'There's No Replacing Andrew': Popular Phys Ed Teacher Retires from P.S. 234

Andrew Steele puts his students through one of many fun activities that keeps them moving during gym class. Photo: Carl Glassman/Tribeca Trib

Jun. 15, 2019


That was about all that an overwhelmed Andrew Steele could say last Tuesday afternoon when met with shouts of “Surprise!” and the whoops, cheers and applause in a school library filled with colleagues, past and present. P.S. 234’s beloved physical education teacher, retiring after 21 years at the school, had just walked into an unexpected party of appreciation, and farewell.

“I am very excited. I am very amazed, I am very out of words,” he finally said after gaining his composure, and before the hugs and cake-cutting began.

“People keep saying to me, are you going to replace Andrew,” said Assistant Principal Elizabeth Sweeney. “We’re not replacing Andrew. We will find a really good gym teacher. But there’s no replacing Andrew.”

Steele, who also worked for 10 years as Manhattan Youth’s after-school site director at P.S. 234, will continue coaching in the Spruce Street School’s after-school program as well as with the summer camp run by Manhattan Youth.

Before starting at P.S. 234, Steele had taught physical education for 15 years at an elementary school in Harlem, while also coaching the Stuyvesant High School boys volleyball team and the womens volleyball team at Borough of Manhattan Community College. The then P.S. 234 principal Anna Switzer swam at BMCC and the college’s athletic director, who knew the principal, suggested to Steele that he talk to her about a job at the school. (Later, when people would ask Switzer where she found Steele, she is quoted as responding, “Heaven.”)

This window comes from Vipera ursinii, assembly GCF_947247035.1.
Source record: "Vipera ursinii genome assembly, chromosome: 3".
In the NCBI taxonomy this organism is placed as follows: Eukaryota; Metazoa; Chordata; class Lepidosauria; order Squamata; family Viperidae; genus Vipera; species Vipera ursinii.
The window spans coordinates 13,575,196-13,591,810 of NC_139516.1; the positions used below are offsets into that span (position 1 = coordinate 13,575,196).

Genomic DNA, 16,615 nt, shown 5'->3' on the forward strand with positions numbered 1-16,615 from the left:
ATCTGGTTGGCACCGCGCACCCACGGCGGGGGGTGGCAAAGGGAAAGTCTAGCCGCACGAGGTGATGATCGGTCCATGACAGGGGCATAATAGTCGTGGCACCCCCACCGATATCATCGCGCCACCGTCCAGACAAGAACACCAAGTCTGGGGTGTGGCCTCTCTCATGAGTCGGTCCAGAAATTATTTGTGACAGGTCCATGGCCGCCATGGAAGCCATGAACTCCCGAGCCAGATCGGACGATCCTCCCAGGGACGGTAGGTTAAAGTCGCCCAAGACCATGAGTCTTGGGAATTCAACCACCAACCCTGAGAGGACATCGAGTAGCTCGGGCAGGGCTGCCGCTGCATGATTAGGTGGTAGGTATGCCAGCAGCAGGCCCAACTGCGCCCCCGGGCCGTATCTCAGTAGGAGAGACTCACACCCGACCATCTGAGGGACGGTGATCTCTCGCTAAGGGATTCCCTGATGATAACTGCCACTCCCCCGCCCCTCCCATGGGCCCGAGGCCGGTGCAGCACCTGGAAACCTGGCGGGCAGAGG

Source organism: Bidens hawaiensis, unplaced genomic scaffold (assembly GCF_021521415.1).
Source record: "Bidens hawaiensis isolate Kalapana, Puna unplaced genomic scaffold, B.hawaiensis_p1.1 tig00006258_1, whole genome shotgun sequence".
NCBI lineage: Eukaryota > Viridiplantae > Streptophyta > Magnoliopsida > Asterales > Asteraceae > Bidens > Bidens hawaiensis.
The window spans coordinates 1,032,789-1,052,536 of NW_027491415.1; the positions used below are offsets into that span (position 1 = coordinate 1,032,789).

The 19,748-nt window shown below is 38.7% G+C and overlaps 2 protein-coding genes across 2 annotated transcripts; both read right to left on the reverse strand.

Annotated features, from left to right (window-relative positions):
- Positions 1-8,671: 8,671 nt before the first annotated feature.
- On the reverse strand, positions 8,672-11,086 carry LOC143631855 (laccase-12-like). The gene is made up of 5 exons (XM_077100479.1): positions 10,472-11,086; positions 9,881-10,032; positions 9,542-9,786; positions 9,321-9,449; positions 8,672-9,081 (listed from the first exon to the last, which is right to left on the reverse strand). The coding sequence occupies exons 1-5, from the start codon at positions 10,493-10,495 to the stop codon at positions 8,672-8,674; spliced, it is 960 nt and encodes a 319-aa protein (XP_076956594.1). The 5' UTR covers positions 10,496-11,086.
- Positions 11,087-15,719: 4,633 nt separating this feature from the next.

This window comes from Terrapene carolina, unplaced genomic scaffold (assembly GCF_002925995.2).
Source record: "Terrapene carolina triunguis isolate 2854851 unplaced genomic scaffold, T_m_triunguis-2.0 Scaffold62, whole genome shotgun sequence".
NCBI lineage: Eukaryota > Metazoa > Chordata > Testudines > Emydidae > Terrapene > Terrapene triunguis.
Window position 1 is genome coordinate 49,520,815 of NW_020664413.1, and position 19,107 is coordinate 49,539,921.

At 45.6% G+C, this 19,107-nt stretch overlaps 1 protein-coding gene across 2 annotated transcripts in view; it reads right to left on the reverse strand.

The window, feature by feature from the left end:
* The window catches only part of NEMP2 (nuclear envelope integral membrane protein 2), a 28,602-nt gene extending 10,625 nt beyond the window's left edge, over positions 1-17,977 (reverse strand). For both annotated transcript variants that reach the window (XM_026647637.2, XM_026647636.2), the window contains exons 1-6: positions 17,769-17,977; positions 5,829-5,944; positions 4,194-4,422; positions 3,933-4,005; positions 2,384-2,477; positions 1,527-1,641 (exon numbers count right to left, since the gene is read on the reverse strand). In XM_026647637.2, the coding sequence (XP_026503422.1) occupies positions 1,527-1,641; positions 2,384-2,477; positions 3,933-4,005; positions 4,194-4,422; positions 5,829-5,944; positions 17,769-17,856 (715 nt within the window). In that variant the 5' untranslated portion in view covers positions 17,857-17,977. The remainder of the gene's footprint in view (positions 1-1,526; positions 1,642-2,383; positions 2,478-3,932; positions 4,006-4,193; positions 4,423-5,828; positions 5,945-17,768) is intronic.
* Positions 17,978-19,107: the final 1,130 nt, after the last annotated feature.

“It’s been home. It’s been a welcoming place ever since I first started,” said Steele, a Staten Islander who has been biking to work since his first days of teaching in Harlem. “I always felt it was a good fit for what I thought about how to do things with kids and what they wanted. It was like a puzzle piece that just fit together.”

Even kids who struggle in school, Sweeney noted, will say they love gym. “There’s a warmth in his humor,” she said. “And the way he can get kids to play a sport without any worry about competition or who won. It just about learning a skill and having fun.”

“I know Andrew will be missed at P.S. 234,” former longtime teacher Pat DeMarco said in a speech at the party. “Andrew would often have his classes chant after their classes were over, ‘Good job by me.’ Well, now I say, ‘Good job by you, Andrew Steele.’”